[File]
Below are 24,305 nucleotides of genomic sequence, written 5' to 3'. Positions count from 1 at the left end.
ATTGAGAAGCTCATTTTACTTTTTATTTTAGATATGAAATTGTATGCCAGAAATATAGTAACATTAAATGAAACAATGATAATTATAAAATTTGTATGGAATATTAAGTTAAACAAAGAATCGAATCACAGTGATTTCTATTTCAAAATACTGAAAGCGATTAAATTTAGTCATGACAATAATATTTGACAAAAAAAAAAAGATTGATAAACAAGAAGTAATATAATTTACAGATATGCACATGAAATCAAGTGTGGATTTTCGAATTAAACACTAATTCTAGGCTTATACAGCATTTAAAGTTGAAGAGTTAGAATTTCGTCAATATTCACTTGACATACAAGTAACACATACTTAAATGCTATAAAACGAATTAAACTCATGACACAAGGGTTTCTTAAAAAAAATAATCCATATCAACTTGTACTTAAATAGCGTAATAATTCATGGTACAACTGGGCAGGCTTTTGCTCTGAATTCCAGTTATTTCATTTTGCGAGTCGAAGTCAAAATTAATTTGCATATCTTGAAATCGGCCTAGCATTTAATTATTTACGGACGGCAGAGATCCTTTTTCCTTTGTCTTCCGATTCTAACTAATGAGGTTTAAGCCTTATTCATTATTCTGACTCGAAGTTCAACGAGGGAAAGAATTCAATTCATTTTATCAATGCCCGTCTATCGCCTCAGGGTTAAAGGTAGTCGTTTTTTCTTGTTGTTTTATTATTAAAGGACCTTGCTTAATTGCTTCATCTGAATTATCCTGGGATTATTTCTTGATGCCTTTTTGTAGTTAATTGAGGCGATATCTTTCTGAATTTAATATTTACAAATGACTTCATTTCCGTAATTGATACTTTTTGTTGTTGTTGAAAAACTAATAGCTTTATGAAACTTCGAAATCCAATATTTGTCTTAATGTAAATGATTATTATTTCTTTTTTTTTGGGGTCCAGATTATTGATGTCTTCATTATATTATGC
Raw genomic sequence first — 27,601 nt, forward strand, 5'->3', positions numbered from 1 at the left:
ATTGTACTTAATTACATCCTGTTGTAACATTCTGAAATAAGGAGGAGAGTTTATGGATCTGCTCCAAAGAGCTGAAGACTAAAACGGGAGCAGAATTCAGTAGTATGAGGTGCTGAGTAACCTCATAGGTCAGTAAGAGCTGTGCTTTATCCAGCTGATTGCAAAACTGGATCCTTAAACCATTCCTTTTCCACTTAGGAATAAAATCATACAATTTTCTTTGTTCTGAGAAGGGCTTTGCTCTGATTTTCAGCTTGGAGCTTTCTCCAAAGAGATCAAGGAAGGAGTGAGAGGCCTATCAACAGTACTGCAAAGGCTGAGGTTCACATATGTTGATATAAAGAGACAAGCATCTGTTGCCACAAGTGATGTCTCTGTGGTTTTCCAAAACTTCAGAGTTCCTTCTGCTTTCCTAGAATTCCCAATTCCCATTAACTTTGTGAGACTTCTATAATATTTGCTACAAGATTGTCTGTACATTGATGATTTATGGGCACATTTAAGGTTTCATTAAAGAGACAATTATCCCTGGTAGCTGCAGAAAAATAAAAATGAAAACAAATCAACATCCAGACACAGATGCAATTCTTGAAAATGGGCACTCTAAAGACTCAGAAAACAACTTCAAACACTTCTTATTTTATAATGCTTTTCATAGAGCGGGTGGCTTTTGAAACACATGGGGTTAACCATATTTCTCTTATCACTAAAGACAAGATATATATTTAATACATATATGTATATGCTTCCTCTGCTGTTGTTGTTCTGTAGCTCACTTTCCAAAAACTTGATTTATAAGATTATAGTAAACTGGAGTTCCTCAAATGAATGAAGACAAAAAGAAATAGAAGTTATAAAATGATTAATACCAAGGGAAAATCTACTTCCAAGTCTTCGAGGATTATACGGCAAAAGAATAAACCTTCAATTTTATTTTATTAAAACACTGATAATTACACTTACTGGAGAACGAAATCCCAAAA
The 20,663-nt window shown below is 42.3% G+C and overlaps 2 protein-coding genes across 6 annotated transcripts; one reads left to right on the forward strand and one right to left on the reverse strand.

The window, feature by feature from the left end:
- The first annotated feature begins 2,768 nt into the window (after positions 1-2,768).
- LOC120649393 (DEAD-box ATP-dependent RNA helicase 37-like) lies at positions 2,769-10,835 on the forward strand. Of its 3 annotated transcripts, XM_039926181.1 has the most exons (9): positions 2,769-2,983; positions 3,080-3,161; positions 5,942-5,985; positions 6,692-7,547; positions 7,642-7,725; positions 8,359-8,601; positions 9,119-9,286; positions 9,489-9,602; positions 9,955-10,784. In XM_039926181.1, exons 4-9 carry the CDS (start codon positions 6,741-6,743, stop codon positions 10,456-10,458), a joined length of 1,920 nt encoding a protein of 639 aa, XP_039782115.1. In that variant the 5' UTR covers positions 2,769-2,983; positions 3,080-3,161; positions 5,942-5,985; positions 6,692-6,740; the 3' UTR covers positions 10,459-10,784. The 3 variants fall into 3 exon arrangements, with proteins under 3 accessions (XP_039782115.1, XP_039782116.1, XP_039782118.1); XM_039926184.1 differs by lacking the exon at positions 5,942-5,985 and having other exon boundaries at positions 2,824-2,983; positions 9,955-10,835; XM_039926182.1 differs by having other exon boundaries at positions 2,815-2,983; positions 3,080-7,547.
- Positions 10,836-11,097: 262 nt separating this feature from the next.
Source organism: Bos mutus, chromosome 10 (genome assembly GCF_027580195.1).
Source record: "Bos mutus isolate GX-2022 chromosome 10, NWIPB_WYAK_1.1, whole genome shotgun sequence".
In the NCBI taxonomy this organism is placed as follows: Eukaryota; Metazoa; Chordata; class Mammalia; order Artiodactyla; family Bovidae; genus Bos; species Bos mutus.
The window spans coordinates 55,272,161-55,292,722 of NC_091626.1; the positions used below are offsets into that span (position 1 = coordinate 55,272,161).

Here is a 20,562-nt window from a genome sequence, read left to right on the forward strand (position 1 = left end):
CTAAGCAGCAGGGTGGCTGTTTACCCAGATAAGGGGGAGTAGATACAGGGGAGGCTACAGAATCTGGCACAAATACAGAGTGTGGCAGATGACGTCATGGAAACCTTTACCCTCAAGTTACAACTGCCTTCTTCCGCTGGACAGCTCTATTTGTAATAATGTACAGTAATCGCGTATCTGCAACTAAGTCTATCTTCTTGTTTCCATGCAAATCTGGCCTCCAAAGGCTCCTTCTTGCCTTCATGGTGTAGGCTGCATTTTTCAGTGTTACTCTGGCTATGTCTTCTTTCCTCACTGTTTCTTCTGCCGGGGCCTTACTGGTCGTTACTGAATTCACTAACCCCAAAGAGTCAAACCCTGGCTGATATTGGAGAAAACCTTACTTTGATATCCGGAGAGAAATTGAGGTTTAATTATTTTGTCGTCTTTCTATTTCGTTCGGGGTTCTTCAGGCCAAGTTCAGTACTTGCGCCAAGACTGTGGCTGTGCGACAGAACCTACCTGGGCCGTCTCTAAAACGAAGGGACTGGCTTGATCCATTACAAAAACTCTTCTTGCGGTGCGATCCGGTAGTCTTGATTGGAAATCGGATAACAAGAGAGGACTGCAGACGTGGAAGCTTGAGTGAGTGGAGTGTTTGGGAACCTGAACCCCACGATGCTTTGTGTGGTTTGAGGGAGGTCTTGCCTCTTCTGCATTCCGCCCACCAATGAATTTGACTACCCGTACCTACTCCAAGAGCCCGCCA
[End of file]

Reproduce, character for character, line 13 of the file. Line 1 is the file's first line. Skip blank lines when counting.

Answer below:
The window spans coordinates 55,272,161-55,292,722 of NC_091626.1; the positions used below are offsets into that span (position 1 = coordinate 55,272,161).